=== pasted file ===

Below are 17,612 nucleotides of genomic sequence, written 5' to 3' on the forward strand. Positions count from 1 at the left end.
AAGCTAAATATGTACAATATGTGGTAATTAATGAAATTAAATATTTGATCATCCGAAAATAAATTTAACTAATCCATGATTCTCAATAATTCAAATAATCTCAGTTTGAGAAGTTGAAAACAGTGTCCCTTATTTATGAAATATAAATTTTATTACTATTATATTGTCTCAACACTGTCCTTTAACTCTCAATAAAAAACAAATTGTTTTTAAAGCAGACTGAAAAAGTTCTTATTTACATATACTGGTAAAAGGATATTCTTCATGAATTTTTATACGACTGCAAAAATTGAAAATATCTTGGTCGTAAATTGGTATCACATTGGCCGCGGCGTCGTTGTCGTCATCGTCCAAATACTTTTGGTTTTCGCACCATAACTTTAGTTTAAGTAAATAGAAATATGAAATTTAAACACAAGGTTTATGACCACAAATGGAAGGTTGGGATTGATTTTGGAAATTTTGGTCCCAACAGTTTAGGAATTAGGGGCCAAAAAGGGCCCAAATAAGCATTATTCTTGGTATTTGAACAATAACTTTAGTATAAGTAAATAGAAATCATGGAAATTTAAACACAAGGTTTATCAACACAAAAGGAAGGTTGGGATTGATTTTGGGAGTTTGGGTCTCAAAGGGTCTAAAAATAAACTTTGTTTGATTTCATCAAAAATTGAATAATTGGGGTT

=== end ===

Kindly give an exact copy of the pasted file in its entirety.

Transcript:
Below are 17,612 nucleotides of genomic sequence, written 5' to 3' on the forward strand. Positions count from 1 at the left end.
AAGCTAAATATGTACAATATGTGGTAATTAATGAAATTAAATATTTGATCATCCGAAAATAAATTTAACTAATCCATGATTCTCAATAATTCAAATAATCTCAGTTTGAGAAGTTGAAAACAGTGTCCCTTATTTATGAAATATAAATTTTATTACTATTATATTGTCTCAACACTGTCCTTTAACTCTCAATAAAAAACAAATTGTTTTTAAAGCAGACTGAAAAAGTTCTTATTTACATATACTGGTAAAAGGATATTCTTCATGAATTTTTATACGACTGCAAAAATTGAAAATATCTTGGTCGTAAATTGGTATCACATTGGCCGCGGCGTCGTTGTCGTCATCGTCCAAATACTTTTGGTTTTCGCACCATAACTTTAGTTTAAGTAAATAGAAATATGAAATTTAAACACAAGGTTTATGACCACAAATGGAAGGTTGGGATTGATTTTGGAAATTTTGGTCCCAACAGTTTAGGAATTAGGGGCCAAAAAGGGCCCAAATAAGCATTATTCTTGGTATTTGAACAATAACTTTAGTATAAGTAAATAGAAATCATGGAAATTTAAACACAAGGTTTATCAACACAAAAGGAAGGTTGGGATTGATTTTGGGAGTTTGGGTCTCAAAGGGTCTAAAAATAAACTTTGTTTGATTTCATCAAAAATTGAATAATTGGGGTT